Greg Mortenson loves kids. His passion is not fighting the war on terror (although his work, arguably, is REALLY redirecting extremism), rather it is educating children. Mortenson operates his educational initiatives in northern Pakistan and Afghanistan. His organization is called the Central Asia Institute (CAI). Since the mid-1990’s, after a failed attempt at K2, Mortenson, a former mountaineer, forged a new path in his life after his connection at a village called Korphe. For all the assistance these villages gave foreign climbing expeditions on the rooftop of the world, they received no assistance or advancement in return. When Mortenson arrived in Korphe and after he spent some time in the village, he saw how children (and their parents) craved for an education. He saw students out in a field practicing math with sticks in the dirt. Mortenson made a promise: I will come back and build a school.

Many mountaineering expeditions made promises, but were largely unfulfilled. But something in Greg Mortenson made the people of Korphe believe him. Sure enough, almost a year later, Mortenson arrived in Korphe with the supplies to build a school. With the first school built, a non-profit organization created (CAI), and a team of valiant and hugely supportive Pakistani staff, this gentle giant proceeded to start many schools (especially for girls), women’s vocational centers, and meeting basic needs projects. This white American accomplished some significant things: education for villages that hadn’t seen government money ever and trust and cooperation among Muslims suspicious of this American’s long-term interest.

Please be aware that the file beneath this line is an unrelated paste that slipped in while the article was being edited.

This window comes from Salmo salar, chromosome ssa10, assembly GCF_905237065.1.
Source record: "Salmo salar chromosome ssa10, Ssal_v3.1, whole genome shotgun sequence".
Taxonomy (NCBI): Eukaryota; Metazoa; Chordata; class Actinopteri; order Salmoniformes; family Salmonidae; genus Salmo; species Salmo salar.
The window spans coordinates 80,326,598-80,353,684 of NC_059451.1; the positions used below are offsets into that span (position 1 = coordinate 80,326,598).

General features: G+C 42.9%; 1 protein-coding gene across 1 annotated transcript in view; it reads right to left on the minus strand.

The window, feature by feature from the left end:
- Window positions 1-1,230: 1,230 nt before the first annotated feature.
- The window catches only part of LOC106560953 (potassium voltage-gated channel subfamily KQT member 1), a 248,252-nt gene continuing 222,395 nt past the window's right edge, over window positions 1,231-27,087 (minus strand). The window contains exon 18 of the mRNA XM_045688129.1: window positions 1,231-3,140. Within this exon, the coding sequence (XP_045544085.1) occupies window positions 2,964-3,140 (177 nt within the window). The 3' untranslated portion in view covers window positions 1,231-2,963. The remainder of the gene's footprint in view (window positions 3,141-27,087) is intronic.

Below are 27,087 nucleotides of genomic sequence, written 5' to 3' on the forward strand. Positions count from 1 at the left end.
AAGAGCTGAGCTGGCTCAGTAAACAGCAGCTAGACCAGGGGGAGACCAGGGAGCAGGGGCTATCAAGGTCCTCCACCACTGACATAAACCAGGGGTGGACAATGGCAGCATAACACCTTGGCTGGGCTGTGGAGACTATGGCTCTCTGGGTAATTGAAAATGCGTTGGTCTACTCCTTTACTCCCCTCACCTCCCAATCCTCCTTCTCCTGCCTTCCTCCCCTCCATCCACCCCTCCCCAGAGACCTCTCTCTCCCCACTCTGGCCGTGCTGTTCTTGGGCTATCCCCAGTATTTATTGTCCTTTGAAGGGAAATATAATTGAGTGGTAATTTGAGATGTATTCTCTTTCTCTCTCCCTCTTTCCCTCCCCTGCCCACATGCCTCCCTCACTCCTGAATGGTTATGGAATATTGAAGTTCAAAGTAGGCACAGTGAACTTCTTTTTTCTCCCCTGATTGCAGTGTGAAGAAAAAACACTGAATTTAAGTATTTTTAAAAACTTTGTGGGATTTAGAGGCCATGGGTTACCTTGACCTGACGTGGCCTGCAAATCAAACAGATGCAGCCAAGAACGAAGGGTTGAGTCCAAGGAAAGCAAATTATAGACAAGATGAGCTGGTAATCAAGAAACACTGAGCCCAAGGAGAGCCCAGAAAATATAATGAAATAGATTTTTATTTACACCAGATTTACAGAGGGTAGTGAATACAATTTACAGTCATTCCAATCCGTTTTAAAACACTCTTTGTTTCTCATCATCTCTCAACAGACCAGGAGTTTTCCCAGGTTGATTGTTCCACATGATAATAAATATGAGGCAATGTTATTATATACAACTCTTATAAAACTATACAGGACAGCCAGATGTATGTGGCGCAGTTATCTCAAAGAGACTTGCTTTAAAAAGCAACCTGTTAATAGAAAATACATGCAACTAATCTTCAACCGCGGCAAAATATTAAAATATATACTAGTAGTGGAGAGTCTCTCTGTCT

All Greg Mortenson wanted to do was build schools for children. His goal is to bring education to children had no opportunity. It’s somewhat coincidental that 9/11 happened and the focus on Islamic extremism and the ensuing war on terror during the time he was working in Pakistan. It has made what Mortenson is doing much more significant in light growing extremism, which is more ignorance than hatred. Through his work, Mortenson reminds us all that Muslims are a peaceful people who uphold peace and justice and love. While it’s easy for Americans to think that all Muslims are associated with terrorism, they are not. Just like Christianity has its extremes, so does Islam. Compared to all the media about the Middle East and our continual focus on the extreme element of Islam, Greg Mortenson’s story reminds us that Muslims are people just like us, who want things for our children (just like us) and to serve the world with goodwill (just like us).

If you’re looking at getting an education about the good nature of Muslims and a story about one man fighting the odds of accomplishing a goal that the governments of Pakistan and Afghanistan couldn’t get done, then this book will inspire you. It will remind you that we are all human beings on this planet and that we are all responsible for each other. However, if you want to stay disconnected and don’t want to regard Muslims as people whom God loves, then don’t read this book because it will frustrate you. (I’m not saying that if you don’t take the time to read this book then you don’t like Muslims.)

I am reminded of the tension in the early church as they sought to enact the Gospel of Jesus Christ. The tension was between Jewish Christians and their Gentile counterparts. Is everyone eligible to live in the kingdom of God? Does the Gospel transcend cultures, race, social status, and gender? What about religion? Jewish Christians were frustrated that the Gentile Christians didn’t have to be circumcised and follow the rules of Judaism. Paul reiterated that the Gospel was for everyone, regardless.

So my assertion is this: What does the Gospel look like, working in our world? I would assert that it looks a lot like what Greg Mortenson is doing for remote villages in northern Pakistan and Afghanistan; bringing education and meeting basic needs through connection and the forging of significant relationships.